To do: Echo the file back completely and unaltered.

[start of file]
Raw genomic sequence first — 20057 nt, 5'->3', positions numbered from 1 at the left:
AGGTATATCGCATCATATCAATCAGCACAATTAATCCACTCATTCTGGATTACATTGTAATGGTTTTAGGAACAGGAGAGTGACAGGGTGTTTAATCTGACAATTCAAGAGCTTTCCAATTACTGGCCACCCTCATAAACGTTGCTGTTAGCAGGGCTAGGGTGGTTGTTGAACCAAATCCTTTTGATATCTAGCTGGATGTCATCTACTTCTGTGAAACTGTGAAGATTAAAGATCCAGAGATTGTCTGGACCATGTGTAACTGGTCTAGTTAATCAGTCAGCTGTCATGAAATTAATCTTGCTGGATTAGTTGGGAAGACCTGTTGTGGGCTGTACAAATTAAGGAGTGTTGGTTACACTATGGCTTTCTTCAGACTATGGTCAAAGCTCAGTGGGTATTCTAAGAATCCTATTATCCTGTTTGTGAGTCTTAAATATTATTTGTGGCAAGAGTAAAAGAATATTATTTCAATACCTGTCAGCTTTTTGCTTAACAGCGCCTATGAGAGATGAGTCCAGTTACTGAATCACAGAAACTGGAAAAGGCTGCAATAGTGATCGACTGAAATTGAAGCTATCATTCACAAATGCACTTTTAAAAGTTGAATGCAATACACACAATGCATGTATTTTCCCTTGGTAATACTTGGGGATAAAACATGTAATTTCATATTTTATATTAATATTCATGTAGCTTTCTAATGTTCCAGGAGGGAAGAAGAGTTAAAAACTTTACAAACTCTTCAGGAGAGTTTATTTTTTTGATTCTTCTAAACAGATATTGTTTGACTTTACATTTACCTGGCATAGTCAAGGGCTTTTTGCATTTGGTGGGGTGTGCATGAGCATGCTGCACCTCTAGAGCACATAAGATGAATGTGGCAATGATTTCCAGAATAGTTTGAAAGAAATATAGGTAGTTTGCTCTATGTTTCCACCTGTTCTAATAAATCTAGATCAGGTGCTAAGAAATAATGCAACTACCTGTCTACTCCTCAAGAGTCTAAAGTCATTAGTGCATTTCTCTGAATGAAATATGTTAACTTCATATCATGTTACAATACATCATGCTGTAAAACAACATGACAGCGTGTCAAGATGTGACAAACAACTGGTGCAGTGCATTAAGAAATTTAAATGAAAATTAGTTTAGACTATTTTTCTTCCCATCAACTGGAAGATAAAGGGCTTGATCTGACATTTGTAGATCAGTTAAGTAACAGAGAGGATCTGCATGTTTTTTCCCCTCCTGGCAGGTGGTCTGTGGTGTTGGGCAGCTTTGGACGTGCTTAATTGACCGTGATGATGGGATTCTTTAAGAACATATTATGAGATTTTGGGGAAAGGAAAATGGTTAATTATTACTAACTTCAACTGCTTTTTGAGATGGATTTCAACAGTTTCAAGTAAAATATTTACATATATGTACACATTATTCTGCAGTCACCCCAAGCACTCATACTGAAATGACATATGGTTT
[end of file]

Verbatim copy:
Raw genomic sequence first — 20057 nt, 5'->3', positions numbered from 1 at the left:
AGGTATATCGCATCATATCAATCAGCACAATTAATCCACTCATTCTGGATTACATTGTAATGGTTTTAGGAACAGGAGAGTGACAGGGTGTTTAATCTGACAATTCAAGAGCTTTCCAATTACTGGCCACCCTCATAAACGTTGCTGTTAGCAGGGCTAGGGTGGTTGTTGAACCAAATCCTTTTGATATCTAGCTGGATGTCATCTACTTCTGTGAAACTGTGAAGATTAAAGATCCAGAGATTGTCTGGACCATGTGTAACTGGTCTAGTTAATCAGTCAGCTGTCATGAAATTAATCTTGCTGGATTAGTTGGGAAGACCTGTTGTGGGCTGTACAAATTAAGGAGTGTTGGTTACACTATGGCTTTCTTCAGACTATGGTCAAAGCTCAGTGGGTATTCTAAGAATCCTATTATCCTGTTTGTGAGTCTTAAATATTATTTGTGGCAAGAGTAAAAGAATATTATTTCAATACCTGTCAGCTTTTTGCTTAACAGCGCCTATGAGAGATGAGTCCAGTTACTGAATCACAGAAACTGGAAAAGGCTGCAATAGTGATCGACTGAAATTGAAGCTATCATTCACAAATGCACTTTTAAAAGTTGAATGCAATACACACAATGCATGTATTTTCCCTTGGTAATACTTGGGGATAAAACATGTAATTTCATATTTTATATTAATATTCATGTAGCTTTCTAATGTTCCAGGAGGGAAGAAGAGTTAAAAACTTTACAAACTCTTCAGGAGAGTTTATTTTTTTGATTCTTCTAAACAGATATTGTTTGACTTTACATTTACCTGGCATAGTCAAGGGCTTTTTGCATTTGGTGGGGTGTGCATGAGCATGCTGCACCTCTAGAGCACATAAGATGAATGTGGCAATGATTTCCAGAATAGTTTGAAAGAAATATAGGTAGTTTGCTCTATGTTTCCACCTGTTCTAATAAATCTAGATCAGGTGCTAAGAAATAATGCAACTACCTGTCTACTCCTCAAGAGTCTAAAGTCATTAGTGCATTTCTCTGAATGAAATATGTTAACTTCATATCATGTTACAATACATCATGCTGTAAAACAACATGACAGCGTGTCAAGATGTGACAAACAACTGGTGCAGTGCATTAAGAAATTTAAATGAAAATTAGTTTAGACTATTTTTCTTCCCATCAACTGGAAGATAAAGGGCTTGATCTGACATTTGTAGATCAGTTAAGTAACAGAGAGGATCTGCATGTTTTTTCCCCTCCTGGCAGGTGGTCTGTGGTGTTGGGCAGCTTTGGACGTGCTTAATTGACCGTGATGATGGGATTCTTTAAGAACATATTATGAGATTTTGGGGAAAGGAAAATGGTTAATTATTACTAACTTCAACTGCTTTTTGAGATGGATTTCAACAGTTTCAAGTAAAATATTTACATATATGTACACATTATTCTGCAGTCACCCCAAGCACTCATACTGAAATGACATATGGTTT